Can British Expats in Singapore Choose to Divorce in England?

Last updated on March 10, 2021

torn photo of a couple.

A court’s ability to deal with a divorce is called its “jurisdiction”. For British expatriates in Singapore, a divorce can typically proceed either in the Singapore or English jurisdiction.

Choosing the appropriate jurisdiction for divorce is important. This is because the family courts in each country have developed different rules which guide their exercise of dividing assets and income during a divorce. This can affect the financial outcome of a divorce as a result.

This article will discuss:

When Can a British Expatriate Divorce in Singapore?

Contrary to popular belief, it is not necessary to divorce in the country in which you were married.

In order for British expatriates to commence divorce proceedings in Singapore:

  • One of the parties must have been habitually resident in Singapore for 3 consecutive years, prior to initiating the divorce, or be domiciled (permanent place of residence) in Singapore; and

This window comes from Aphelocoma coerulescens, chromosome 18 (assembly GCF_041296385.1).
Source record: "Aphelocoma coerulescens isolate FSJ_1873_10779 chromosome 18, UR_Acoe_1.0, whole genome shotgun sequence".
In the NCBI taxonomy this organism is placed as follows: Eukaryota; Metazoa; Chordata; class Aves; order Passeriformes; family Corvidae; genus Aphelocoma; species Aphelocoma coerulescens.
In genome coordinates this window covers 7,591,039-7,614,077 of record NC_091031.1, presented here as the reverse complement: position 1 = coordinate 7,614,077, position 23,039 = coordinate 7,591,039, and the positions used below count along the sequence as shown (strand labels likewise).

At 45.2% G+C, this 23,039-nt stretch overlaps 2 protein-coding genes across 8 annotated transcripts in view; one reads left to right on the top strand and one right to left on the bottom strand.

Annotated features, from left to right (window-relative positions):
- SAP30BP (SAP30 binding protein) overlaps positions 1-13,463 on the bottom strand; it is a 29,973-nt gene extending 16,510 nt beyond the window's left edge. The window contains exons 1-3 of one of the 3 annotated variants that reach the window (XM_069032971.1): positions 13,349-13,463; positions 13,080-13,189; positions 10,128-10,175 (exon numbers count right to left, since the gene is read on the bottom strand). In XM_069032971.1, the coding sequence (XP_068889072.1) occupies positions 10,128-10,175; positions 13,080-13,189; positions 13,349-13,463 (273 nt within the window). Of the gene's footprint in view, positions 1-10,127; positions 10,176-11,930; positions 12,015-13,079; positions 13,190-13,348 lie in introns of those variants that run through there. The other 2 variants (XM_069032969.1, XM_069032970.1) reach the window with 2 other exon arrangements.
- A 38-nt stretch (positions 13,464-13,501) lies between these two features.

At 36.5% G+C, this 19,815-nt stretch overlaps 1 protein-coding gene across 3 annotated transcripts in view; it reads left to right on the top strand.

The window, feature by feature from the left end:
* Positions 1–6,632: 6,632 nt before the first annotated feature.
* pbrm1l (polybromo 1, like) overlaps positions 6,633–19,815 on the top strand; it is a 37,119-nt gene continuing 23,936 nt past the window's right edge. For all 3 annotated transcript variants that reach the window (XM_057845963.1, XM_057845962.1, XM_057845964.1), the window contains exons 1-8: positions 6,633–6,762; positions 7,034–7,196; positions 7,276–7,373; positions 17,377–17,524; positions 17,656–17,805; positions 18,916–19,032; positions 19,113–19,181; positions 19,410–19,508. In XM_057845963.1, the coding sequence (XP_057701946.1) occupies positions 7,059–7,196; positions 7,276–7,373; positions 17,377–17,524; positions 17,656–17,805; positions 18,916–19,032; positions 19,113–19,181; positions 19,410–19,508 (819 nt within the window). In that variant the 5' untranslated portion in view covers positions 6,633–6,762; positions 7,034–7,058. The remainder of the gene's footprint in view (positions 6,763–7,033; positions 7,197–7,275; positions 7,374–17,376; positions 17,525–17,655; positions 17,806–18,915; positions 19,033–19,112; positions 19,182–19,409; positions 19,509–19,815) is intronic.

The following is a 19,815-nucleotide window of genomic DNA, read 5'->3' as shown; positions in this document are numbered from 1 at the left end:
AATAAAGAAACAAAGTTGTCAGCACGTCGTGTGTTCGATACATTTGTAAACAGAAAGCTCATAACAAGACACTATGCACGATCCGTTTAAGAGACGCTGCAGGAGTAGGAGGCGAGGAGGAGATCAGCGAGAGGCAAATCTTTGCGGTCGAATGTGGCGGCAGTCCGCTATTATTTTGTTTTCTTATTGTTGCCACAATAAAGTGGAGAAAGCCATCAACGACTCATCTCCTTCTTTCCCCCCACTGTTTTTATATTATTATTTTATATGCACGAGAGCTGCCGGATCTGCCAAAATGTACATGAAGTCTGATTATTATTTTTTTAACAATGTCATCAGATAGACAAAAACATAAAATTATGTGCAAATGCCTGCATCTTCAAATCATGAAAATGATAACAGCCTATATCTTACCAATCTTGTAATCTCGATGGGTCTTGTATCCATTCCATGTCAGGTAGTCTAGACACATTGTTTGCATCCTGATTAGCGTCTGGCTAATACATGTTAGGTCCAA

• Parties must have been married for at least 3 years.

However, in cases where one spouse has suffered exceptional hardship a divorce may be granted within the 3 years.

A British expatriate choosing to divorce through the Singapore courts must also be aware of the potential subsequent financial claims that could be made through the English courts by their spouse for a financial settlement after a foreign divorce, under Part III Matrimonial & Family Proceedings Act 1984. Read more about claiming financial relief in England after a Singapore divorce in our other article.

When Can a British Expatriate Divorce in England/Wales?

If the above-mentioned conditions are not satisfied or if either party wishes to initiate a divorce prior to the 3-year period, British expatriates may look to filing for divorce in their home jurisdiction instead.

British expatriates (and the spouses of British expatriates of a different nationality) are usually able to initiate a divorce in the English courts, as long as they have been married for more than 1 year.

A divorce can proceed in England even if one or both the parties have lived abroad for many years.

However, whether the parties can divorce in England/Wales also depends if the English courts have jurisdiction to hear your divorce proceedings.

When does the English court have jurisdiction?

The English courts have jurisdiction to deal with the divorce only where:

  1. Both parties are habitually resident in England and Wales; or
  2. Either parties were habitually resident in England and Wales, and one of them still resides there; or